SP 2015 Newsletter

Inside this issue :

Environmental Rooms: Not Always So Friendly
by Greg Kwolek, Senior Research Safety Specialist

Environmental rooms, known more colloquially as cold and warm rooms, are designed for storing or handling laboratory materials in a constant-temperature environment. On the surface the majority of these spaces are essentially walk-in refrigerators, but have you ever considered how environmental rooms maintain their constant temperature? Or wondered about the potential hazards that could be found inside?

Environmental rooms regulate their temperature by heating or cooling recirculated air. Less energy is used to condition recirculated air than to heat and cool the fresh air that is supplied to traditional laboratory spaces. While recirculating the air has energy savings benefits, it also means that fresh air is only introduced into the room during brief moments when the door is opened and closed. If a hazardous material were to be released into the room, which has happened) the atmosphere could quickly become explosive, toxic, or deficient of oxygen.

To help ensure environmental rooms at Columbia University are safe spaces to work, EH&S set out to visit each space and conduct a survey for potential hazards during Spring, 2015. After surveying 116 environmental rooms, EH&S found that 15% contained food and beverages, another 11% contained potential asphyxiation hazards, 83% contained mold substrates, and finally, 81% of all environmental rooms contained potential chemical hazards. This does not mean that walking into an environmental room is inherently hazardous, but the potential is certainly there. Where possible, these hazards were addressed with laboratory staff at the time of the survey to remove the potential hazard or correct the unsafe condition. After the surveys, EH&S setup outreach tables at the Morningside and Medical Center campuses to share these findings with the research community and to raise awareness about environmental room safety, an approach that EH&S will be continuing throughout the year for a variety of research safety topics.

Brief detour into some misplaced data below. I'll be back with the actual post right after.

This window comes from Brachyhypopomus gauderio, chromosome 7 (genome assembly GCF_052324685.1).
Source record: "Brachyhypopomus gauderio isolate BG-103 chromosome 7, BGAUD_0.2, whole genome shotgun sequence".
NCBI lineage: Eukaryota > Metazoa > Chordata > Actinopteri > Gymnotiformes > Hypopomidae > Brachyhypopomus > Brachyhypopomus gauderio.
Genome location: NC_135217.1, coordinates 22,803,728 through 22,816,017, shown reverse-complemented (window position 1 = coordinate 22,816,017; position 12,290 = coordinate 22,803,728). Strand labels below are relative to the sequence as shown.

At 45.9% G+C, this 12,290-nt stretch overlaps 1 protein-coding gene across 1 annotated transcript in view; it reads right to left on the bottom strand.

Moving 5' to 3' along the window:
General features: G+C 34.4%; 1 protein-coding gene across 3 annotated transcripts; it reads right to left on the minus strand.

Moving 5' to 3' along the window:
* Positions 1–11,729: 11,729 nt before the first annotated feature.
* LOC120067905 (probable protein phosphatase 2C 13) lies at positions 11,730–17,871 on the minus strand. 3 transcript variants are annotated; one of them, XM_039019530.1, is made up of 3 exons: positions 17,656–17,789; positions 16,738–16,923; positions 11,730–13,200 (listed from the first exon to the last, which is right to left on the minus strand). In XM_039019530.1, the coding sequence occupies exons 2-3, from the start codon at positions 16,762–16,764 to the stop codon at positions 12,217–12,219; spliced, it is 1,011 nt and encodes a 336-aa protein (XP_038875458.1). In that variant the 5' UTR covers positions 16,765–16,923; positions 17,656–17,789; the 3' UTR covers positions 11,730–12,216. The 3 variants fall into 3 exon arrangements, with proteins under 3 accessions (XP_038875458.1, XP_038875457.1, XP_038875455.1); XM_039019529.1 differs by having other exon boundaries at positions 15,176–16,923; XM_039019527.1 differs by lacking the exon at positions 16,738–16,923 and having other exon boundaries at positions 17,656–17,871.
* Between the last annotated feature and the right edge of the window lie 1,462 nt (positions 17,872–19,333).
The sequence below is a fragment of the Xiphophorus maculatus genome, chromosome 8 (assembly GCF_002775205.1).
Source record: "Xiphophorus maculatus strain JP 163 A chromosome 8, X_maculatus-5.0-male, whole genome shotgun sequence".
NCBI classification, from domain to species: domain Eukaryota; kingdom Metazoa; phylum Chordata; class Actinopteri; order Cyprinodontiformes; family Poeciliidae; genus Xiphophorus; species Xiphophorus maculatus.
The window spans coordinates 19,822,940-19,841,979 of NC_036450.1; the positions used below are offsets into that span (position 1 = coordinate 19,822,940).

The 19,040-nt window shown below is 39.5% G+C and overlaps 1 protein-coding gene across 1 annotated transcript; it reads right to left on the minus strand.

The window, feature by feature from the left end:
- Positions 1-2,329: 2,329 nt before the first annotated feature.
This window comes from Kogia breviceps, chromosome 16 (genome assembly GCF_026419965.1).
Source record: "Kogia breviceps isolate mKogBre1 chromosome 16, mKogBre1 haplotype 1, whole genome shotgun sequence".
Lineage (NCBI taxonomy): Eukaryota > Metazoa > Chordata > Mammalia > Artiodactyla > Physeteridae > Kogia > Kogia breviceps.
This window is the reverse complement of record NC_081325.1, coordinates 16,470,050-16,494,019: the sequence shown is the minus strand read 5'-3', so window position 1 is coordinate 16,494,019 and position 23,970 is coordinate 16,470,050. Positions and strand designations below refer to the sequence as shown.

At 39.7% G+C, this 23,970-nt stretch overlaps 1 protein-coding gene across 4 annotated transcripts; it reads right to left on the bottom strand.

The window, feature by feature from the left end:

Eating and drinking are strictly prohibited in all laboratory spaces, and cold rooms are not suitable for the storage of food and drink. To ensure that environmental rooms are safe for you and your colleagues, if you need to store or use a flammable or toxic chemical below room temperature, use an approved chemical storage refrigerator for storage, or an ice bath in the main laboratory to cool it down prior to use. Preventing mold growth in an environmental room is easy too, and starts with eliminating materials containing cellulose, such as cardboard or paper, from being stored in the room. Already see signs of mold growth? For minor contamination, wipe down surfaces such as walls, floors, or benches with a dilute bleach solution (1 part bleach to 10 parts water). For assistance with remediating more extensive contamination, contact the Facilities department at your respective campus to arrange for vendor services. To avoid creating an asphyxiation hazard, never store or use dry ice, cryogenics, or compressed gases in an environmental room. An inadvertent release of these materials can quickly result in an oxygen deficient atmosphere, and result in someone becoming incapacitated. For more detailed information about keeping your environmental room safe, please visit the EH&S website at http://ehs.columbia.edu and search for “environmental room safety”. If your research needs require you to use these materials in an environmental room, please contact EH&S for further assistance.

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